Security vendor Cryptzone today announced its AppGate 3.0 release, providing organizations with new capabilities that follow the Software Defined Perimeter specification for securing IT applications, users and data.
The Software Defined Perimeter(SDP) is an initiative that first started back in November 2013 as an effort led by the Cloud Security Alliance (CSA). The basic idea behind the SDP is that modern IT usage is no longer defined by physical attributes or fixed locations, but rather by software.
"AppGate implements the Software Defined Perimeter specification across a distributed architecture," Jason Garbis, VP of Products at Cryptzone, told eWEEK.
From a technical perspective, there is a controller that acts as a centralized authentication point and policy store for an SDP network. Additionally, there are a set of network gateways that protect network resources and then there is a client piece which is installed on an endpoint device. The client is used to create a secure and encrypted virtual private network (VPN) tunnel from the device through the network gateway, to access resources, as allowed by policy.
Garbis emphasized that the AppGate approach to securing access is more evolved than simply using software firewalls and Access Control Lists (ACLs). He explained that AppGate policies define in descriptive terms, the set of resources that users are permitted to access.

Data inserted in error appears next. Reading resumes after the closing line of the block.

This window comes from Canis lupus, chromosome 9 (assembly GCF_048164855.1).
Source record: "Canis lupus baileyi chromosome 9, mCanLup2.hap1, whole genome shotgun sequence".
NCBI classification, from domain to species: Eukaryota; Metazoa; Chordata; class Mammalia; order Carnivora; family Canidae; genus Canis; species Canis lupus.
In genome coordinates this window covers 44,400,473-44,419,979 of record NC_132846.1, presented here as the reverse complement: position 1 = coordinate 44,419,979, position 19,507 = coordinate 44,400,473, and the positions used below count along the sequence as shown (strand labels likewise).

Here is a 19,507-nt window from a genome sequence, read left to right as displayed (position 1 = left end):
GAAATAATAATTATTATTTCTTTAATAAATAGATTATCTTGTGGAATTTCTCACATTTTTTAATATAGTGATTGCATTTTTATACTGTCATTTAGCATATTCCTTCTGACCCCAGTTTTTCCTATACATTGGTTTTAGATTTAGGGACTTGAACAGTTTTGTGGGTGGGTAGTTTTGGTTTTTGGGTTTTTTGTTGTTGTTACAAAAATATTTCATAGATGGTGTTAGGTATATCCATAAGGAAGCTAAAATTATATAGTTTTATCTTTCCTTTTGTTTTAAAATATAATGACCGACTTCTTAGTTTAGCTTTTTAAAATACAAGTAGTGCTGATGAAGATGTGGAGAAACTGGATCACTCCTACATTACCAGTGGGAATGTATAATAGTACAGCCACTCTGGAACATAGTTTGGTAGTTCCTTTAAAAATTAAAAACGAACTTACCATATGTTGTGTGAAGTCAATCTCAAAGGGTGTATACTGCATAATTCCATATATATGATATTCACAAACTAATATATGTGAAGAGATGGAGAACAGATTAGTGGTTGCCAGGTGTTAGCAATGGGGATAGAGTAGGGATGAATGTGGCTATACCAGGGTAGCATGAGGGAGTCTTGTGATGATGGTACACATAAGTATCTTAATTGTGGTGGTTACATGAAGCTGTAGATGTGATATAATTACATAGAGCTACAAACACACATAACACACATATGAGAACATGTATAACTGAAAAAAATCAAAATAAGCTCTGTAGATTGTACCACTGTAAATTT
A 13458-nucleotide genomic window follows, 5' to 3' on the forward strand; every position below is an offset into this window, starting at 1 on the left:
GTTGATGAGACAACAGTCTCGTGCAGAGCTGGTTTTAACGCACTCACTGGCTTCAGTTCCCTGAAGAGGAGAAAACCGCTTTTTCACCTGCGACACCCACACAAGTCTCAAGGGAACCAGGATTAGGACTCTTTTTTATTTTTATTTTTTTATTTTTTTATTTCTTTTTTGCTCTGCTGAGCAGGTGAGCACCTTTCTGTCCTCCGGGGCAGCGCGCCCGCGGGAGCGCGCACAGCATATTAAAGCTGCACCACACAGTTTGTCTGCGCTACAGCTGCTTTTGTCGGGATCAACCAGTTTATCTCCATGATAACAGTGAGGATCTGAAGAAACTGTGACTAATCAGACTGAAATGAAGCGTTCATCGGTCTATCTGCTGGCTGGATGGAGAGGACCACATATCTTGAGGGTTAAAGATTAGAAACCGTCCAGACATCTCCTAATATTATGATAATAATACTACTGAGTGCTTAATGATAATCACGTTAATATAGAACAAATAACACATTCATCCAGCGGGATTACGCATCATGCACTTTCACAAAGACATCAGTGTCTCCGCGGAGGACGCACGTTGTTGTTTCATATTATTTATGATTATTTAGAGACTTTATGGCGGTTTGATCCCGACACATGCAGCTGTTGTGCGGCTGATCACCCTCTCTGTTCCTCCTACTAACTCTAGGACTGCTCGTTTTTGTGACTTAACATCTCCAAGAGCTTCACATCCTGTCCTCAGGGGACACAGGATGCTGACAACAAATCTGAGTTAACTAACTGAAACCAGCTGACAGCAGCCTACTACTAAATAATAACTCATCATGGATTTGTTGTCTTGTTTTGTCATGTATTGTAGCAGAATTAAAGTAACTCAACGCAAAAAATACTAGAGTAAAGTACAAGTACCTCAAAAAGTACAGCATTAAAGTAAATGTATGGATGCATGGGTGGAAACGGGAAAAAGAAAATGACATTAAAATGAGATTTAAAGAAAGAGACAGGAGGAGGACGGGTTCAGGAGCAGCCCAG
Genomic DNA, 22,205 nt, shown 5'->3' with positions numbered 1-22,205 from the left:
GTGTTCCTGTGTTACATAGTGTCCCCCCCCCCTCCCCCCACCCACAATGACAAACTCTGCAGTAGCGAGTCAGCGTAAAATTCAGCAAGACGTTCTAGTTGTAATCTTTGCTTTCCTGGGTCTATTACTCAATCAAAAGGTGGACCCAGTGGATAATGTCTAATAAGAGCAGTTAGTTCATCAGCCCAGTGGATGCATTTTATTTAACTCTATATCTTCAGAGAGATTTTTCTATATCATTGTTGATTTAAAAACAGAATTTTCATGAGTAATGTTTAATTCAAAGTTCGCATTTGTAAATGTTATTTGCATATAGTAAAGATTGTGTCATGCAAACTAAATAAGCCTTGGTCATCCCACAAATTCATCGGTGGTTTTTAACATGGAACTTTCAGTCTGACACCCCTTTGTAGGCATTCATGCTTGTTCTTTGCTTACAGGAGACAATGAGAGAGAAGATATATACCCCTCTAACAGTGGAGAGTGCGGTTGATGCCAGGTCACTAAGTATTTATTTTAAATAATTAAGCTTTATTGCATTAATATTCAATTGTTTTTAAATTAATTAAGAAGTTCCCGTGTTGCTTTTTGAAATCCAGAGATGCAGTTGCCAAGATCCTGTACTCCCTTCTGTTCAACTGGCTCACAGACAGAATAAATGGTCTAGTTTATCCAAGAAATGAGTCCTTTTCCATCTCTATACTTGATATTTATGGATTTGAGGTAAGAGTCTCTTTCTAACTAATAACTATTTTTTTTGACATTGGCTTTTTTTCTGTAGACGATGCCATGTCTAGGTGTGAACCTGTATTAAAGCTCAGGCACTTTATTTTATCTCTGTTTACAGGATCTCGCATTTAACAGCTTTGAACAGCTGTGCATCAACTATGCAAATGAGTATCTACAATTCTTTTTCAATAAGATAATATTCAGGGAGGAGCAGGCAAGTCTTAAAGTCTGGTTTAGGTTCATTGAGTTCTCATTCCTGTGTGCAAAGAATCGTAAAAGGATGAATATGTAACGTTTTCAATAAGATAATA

"What AppGate does is it provides a new way of looking at and enforcing network security that is based on the user and not an IP address," Garbis said.
Most organizations already have some form of identity management system in place, with many organizations using Microsoft's ActiveDirectory. Garbis commented that Cryptzone built AppGate with the ability to make use of an organization's existing identity systems.
Among the new features in the AppGate 3.0 release is support for a technology known as Single-Packet Authorization (SPA).
"With Single-Packet Authorization authorized client devices can obtain access to the system through a single cryptographically signed network packet," Garbis said.
With SPA, all AppGate entry points are not visible to unauthorized users, which helps to also make the network more secure. The first step of any cyberattack is for hackers to scan a network to enumerate the devices and services that are running. The basic idea is that if an attacker doesn't see a particular resource, it's more difficult to target and attack.
"With Single-Packet Authorization we're basically turning off the ability for scanners to see if AppGate is running on a particular port and therefore we're hiding resources from potential attackers," Garbis said.
Garbis added that the SPA approach is a low-overhead way to establish secure and authorized connections. Unauthorized clients in the SPA model are rejected, without consuming resources on the server side.
AppGate 3.0 also provides enhanced capabilities to detect and respond to malicious or unauthorized attempts at network access. With SPA, unauthorized users are unable to connect to the system, but authorized users may potentially attempt to access resources they the are not permitted to access.
Looking forward, Garbis said that Cryptzone has a few items on its roadmap for improving AppGate in future releases. Among the items on the list are helping to improve internet of things (IoT) security as well as additional cloud and scalability improvements.
Sean Michael Kerner is a senior editor at eWEEK and InternetNews.com. Follow him on Twitter @TechJournalist.